MN suggests that where the inability of the local authority to be more specific about the identity of these third parties has come about because of the family’s lack of co-operation with the assessment, then this principle does not necessarily apply. It remains to be seen whether the courts will follow such an approach in future cases.

Last but not least, the decision should not be taken to mean that local authority assessments under section 17 can afford to be anything less than robust. Inadequate investigations by social workers and poorly reasoned assessments are still apt to be challenged by way of judicial review, either on rationality grounds or because of insufficiently thorough enquiries.

  • Thomas Amraoui is a barrister at 39 Essex Street. He appeared in this case on behalf of the London Borough of Hackney.

More from Community Care

2 Responses to When is a child ‘in need’?: Learning from a recent public law case

  1. Janet February 27, 2014 at 1:19 pm #

    The family no longer had leave to reside in the UK. It is not stated if the family are Black or White. It is not stated for what purpose they had come to the UK in the first place or why they wanted to leave Jamaica. They were therefore, by lack of assessment, not failed asylum seekers because they had not been assessed, but had never approached the Council since they came to reside in the UK because they were staying with a friend who had put them up.

    The case therefore has implications to UKBA in the family not being followed up or investigated as Overstayers and they therefore should initially meet the cost of this.

    The case does not say if the parents arrived in the UK with any children or if they went on to have children whilst continuing to reside illegally in the UK and the impact on the citizenship of any or all of the children involved, as well as the impact of any division within the family.

    The family must also therefore have had access to food, water, etc as well as the fact that no Council Tax or H/B was being paid to the Council as well as the assessment of the person/s they were residing with and their status and the impact on their financial status, costs of schooling etc. as well as the impact on the children growing up in an environment they felt they did not have an entitlement to or even if they did have an entitlement to and their consequential thinking?

    This also needs an assessment to be able to assess the consequential thinking of the parents involved and their responsibility as parents. This may require development.
    Ideally this should be assessed by someone who is of Jamaican heritage or has knowledge of Jamaican culture so as not to make it oppressive.

    I have no doubt that the person who accommodated them did so to be able to help their friends but the reasons should also be established over a period of time.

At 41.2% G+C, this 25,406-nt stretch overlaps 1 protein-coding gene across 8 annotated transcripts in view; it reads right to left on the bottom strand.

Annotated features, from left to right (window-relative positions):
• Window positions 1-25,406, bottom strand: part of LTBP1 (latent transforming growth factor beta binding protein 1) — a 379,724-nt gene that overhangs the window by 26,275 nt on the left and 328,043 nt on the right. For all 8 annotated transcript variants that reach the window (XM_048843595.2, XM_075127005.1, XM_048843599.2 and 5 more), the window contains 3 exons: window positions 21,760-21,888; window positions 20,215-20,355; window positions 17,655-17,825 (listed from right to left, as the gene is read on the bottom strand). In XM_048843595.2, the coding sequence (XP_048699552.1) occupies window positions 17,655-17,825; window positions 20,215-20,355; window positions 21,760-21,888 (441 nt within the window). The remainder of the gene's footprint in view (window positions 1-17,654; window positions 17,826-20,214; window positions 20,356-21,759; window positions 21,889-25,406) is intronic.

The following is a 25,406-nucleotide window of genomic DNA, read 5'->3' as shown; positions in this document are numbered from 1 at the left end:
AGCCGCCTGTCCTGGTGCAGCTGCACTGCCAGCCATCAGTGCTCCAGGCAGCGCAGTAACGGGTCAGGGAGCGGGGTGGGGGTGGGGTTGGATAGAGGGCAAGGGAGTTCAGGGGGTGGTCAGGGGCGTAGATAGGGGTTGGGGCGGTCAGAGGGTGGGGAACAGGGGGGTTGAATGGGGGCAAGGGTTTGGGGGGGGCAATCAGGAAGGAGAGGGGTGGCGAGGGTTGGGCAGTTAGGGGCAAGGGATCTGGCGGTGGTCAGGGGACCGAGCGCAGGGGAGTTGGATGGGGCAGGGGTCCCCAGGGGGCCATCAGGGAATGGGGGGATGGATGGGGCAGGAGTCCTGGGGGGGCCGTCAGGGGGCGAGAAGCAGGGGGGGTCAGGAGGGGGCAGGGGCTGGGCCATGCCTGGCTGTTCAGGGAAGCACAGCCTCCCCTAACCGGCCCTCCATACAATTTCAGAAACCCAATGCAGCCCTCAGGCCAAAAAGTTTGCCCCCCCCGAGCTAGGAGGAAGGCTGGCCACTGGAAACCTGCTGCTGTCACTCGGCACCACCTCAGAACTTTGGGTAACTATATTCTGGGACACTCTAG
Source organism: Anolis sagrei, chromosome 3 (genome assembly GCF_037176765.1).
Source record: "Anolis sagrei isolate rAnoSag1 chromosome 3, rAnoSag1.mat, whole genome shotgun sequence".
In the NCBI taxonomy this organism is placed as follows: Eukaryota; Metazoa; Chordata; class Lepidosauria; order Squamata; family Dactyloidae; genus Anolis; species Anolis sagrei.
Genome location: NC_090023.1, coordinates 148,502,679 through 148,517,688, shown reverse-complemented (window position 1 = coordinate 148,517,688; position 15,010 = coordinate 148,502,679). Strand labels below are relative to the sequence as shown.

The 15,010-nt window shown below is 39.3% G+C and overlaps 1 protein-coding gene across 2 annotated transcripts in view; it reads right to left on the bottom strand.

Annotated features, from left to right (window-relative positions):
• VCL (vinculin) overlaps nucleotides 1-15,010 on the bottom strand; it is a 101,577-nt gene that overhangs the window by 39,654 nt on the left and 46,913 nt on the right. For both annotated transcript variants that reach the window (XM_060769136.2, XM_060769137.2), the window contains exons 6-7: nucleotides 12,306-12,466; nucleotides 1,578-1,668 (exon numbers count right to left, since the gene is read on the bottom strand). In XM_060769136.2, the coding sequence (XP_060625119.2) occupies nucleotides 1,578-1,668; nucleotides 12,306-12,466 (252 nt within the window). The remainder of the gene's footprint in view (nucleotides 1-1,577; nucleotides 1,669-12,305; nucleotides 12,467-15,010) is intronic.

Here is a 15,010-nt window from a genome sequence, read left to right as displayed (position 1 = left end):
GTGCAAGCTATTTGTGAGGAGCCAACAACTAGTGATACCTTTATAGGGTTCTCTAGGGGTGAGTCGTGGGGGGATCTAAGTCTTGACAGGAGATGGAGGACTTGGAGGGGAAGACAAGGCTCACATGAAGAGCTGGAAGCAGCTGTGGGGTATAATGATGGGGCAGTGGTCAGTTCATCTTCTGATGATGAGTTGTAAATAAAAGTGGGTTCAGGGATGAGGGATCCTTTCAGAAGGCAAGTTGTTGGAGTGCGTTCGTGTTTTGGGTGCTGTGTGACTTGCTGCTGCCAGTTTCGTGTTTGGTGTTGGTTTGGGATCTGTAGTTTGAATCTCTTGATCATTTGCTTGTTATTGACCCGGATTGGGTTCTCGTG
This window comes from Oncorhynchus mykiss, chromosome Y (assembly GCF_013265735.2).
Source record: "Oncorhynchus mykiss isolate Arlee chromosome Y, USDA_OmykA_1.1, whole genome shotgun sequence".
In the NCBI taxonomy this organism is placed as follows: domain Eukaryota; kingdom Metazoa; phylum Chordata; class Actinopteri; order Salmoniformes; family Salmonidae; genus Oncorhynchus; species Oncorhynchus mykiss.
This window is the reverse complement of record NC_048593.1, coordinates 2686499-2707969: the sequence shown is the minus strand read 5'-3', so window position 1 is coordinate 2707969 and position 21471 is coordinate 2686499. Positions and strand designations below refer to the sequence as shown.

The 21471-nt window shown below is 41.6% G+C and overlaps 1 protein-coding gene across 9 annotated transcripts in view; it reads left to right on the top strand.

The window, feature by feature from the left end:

Being “hidden” has an awful impact on anyone and their sense of rights. It has an impact on subsequent behaviour and can lead to exploitation of a number of different kinds.

    I think that an historical friends and family assessment should have been and still should be carried out by the Local Authority but Central Government should pick up the financial costs in the intervening period whilst the reasons for being Overstayers is established and the reasons why they chose this action, and the impact on their Return to Jamaica and the impact on any children, now UK citizens or dual citizenship, as well as their safety.

    It also has to take into consideration as to why the Jamaican Government has not noticed that some of their residents have not returned to Jamaica. Obviously this now becomes political or the potential to become political and with the Jamaican Govt with their female Prime Minister; that country’s development; economy; capacity for economic growth; impact of White historical rulership on the inhabitants of Jamaica; the Jamaican role within the World Economy; increasing impact of weather patterns on the safety of the inhabitants; the fact that the current Prime Minister whilst a female leader in a patriarchical society has nevertheless followed the route of previous Prime Ministers in being re-elected several times as Prime Minister, which, in my opinion, speaks of “narrow thinking” rulership by definition of not spreading the net wider.

    All of these issues have an impact on the Jamaican natural inhabitants I have absolutely no doubt as well as bearing in mind that being Jamaican itself is multicultural – all of these things have an ongoing impact on culture, wellbeing, opportunity and health. They appear to be a proud sporting nation despite the environmental difficulties.

    The definition of “destitution” carries with it a number of acronyms such as poverty, misery, insolvency, hardship, etc. and the criterias being met in the assessment but I think that the PIES (physical, intellectual, emotional and social criteria should also be included in the assessment including the current impact and future impact involved in the LIKLIHOOD of their circumstances continuing and the impact on any positive change.

  2. Roselyn Thompson March 5, 2014 at 7:47 pm #

    I have read this story and it captured my interest of the family with the child (ren) in need. I want to asked who was supporting this family? Why has this family gone undetected for such long time? Why did the Social Worker didn’t went back to his manager and asked for help or a Social Worker with good insight of Jamaican history/heritage? If someone entred the UK via visitor visa and hadn’t return on or before their visa runs out. UK Border Agency should visit the address and reminds the person accommodated the visitor that his or her visitor need to return to their country of birth. UKBA need to go more to find people that is over stay too much is pressure is place on social workers to ply immigration with information regarding overstayers. The people involved with this family won’t give any information because if they’re involved in giving shelter to an illegal migrant they could find themselves in serious trouble that is the reason why this case would require sensitive and cultural capability to get to the heart of the matter.